Let's look at another passage from page 13 of Morey's book where he quotes, this time from Caesar Farah:
Islamic scholar Caesar Farah concluded "There is no reason, therefore, to accept the idea that Allah passed on to the Muslims from the Christians and Jews." (Parah p. 28).
Please compare this quote with the entire paragraph where Morey said he quoted it from. Here it is reproduced from Caesar Farah's book:
Allah, the paramount deity of pagan Arabia, was the target of worship in varying degrees of intensity from the southernmost tip of Arabia to the Mediterranean. To the Babylonians he was "II" (god); to the Canaanites, and later the Israelites, he was "El"; the South Arabians worshipped him as "llah, " and the Bedouins as "al-llah" (the deity). With Muhammad he becomes Allah, God of the Worlds, of all believers, the one and only who admits no associates or consorts in the worship of Him. Judaic and Christian concepts of God abetted the transformation of Allah from a pagan deity to the God of all monotheists. There is no reason, therefore, to accept the idea that "Allah" passed to the Muslims from Christians and Jews. (Farah p. 28).
The first problem with Morey's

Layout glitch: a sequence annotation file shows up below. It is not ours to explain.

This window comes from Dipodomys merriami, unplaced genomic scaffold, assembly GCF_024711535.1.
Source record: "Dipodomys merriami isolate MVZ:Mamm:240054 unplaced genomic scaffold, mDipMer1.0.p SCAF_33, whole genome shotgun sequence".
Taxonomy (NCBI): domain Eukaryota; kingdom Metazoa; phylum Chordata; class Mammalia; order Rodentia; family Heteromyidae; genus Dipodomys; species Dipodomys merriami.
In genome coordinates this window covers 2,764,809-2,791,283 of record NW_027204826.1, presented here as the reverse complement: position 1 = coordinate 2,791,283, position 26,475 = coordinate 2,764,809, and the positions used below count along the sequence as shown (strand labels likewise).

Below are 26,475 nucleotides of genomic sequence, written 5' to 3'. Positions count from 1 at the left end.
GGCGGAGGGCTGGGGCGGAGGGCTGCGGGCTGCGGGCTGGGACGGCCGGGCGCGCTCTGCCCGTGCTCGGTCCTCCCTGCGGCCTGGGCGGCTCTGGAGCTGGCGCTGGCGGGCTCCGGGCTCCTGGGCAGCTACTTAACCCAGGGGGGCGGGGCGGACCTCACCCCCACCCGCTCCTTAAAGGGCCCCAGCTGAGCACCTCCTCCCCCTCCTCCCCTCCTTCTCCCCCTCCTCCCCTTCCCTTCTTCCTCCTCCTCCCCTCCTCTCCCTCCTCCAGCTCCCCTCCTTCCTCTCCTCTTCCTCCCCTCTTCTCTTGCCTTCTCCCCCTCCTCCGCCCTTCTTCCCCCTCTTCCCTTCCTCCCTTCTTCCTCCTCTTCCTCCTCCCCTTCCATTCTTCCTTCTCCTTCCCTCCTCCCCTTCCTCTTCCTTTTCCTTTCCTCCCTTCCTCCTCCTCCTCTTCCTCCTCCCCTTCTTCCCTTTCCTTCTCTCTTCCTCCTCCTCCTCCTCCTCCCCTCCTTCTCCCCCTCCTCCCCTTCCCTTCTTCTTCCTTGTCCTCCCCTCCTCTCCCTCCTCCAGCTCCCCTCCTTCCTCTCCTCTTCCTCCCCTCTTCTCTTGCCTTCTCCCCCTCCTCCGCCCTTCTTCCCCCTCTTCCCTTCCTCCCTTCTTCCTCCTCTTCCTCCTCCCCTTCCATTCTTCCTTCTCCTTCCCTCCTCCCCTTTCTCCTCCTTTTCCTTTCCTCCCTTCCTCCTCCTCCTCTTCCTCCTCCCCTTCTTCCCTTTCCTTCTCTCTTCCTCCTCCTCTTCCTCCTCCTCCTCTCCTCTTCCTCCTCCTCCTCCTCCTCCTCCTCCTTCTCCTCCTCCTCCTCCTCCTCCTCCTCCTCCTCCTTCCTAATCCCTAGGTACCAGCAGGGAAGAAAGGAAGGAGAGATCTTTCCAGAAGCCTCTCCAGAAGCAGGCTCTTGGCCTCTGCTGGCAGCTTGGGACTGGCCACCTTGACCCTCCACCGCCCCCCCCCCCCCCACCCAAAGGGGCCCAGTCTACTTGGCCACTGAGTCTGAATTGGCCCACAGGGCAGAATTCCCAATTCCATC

quote is that he so separated the last sentence from the rest of the paragraph, that he
made it say something different from what
it used to say in the context of that paragraph. Such out-of-context quotations is a
common ploy of Morey.
A second problem is that Morey
referred to Caesar Farah as an "Islamic Scholar." Morey tries to bolster the
authority of his quoted authorities by giving them adjectives as above. If by
"Islamic" readers think that Caesar Farah is a Muslim, Morey has no motive to
correct such a misunderstanding. And if challenged, he could say he meant "scholar of
Islam." Then he should say what he means.
A third problem is that Morey left out the important discussion from Farah's book. That passage was saying that the God who was called Ilah in South Arabia was called El by the Israelites. This fact would have ruined Morey's entire Moon-god-in-Islam theory, so Morey conveniently concealed it. Why should Morey let his readers know that according to two of the gospels Jesus was on the cross calling out to El who, if Morey is right, is the Moon- god of Islam?